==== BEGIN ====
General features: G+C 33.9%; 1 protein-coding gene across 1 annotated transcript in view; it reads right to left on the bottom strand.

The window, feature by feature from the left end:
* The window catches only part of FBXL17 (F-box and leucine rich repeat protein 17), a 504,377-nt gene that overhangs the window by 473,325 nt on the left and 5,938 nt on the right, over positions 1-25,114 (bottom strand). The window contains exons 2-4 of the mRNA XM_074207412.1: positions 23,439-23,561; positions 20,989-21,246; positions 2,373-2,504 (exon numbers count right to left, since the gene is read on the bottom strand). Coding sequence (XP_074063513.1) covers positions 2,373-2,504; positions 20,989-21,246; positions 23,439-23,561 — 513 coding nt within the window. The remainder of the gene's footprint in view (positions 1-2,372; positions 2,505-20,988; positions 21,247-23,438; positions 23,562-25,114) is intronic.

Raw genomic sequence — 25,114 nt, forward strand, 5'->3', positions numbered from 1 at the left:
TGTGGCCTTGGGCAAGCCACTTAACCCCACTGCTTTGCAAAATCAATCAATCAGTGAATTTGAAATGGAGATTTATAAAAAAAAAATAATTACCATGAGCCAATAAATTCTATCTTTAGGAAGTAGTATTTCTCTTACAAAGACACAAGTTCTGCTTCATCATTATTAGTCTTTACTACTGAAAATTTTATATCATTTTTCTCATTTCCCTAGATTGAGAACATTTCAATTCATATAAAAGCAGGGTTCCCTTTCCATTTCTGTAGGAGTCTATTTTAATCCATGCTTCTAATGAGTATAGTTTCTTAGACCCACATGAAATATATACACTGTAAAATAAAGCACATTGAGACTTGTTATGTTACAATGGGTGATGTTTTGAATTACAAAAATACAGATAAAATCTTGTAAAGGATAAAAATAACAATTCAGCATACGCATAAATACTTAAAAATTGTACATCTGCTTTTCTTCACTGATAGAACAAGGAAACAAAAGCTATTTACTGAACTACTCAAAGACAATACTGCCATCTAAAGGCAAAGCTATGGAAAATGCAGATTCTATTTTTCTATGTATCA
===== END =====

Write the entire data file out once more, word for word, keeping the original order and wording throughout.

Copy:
General features: G+C 33.9%; 1 protein-coding gene across 1 annotated transcript in view; it reads right to left on the bottom strand.

The window, feature by feature from the left end:
* The window catches only part of FBXL17 (F-box and leucine rich repeat protein 17), a 504,377-nt gene that overhangs the window by 473,325 nt on the left and 5,938 nt on the right, over positions 1-25,114 (bottom strand). The window contains exons 2-4 of the mRNA XM_074207412.1: positions 23,439-23,561; positions 20,989-21,246; positions 2,373-2,504 (exon numbers count right to left, since the gene is read on the bottom strand). Coding sequence (XP_074063513.1) covers positions 2,373-2,504; positions 20,989-21,246; positions 23,439-23,561 — 513 coding nt within the window. The remainder of the gene's footprint in view (positions 1-2,372; positions 2,505-20,988; positions 21,247-23,438; positions 23,562-25,114) is intronic.

Raw genomic sequence — 25,114 nt, forward strand, 5'->3', positions numbered from 1 at the left:
TGTGGCCTTGGGCAAGCCACTTAACCCCACTGCTTTGCAAAATCAATCAATCAGTGAATTTGAAATGGAGATTTATAAAAAAAAAATAATTACCATGAGCCAATAAATTCTATCTTTAGGAAGTAGTATTTCTCTTACAAAGACACAAGTTCTGCTTCATCATTATTAGTCTTTACTACTGAAAATTTTATATCATTTTTCTCATTTCCCTAGATTGAGAACATTTCAATTCATATAAAAGCAGGGTTCCCTTTCCATTTCTGTAGGAGTCTATTTTAATCCATGCTTCTAATGAGTATAGTTTCTTAGACCCACATGAAATATATACACTGTAAAATAAAGCACATTGAGACTTGTTATGTTACAATGGGTGATGTTTTGAATTACAAAAATACAGATAAAATCTTGTAAAGGATAAAAATAACAATTCAGCATACGCATAAATACTTAAAAATTGTACATCTGCTTTTCTTCACTGATAGAACAAGGAAACAAAAGCTATTTACTGAACTACTCAAAGACAATACTGCCATCTAAAGGCAAAGCTATGGAAAATGCAGATTCTATTTTTCTATGTATCA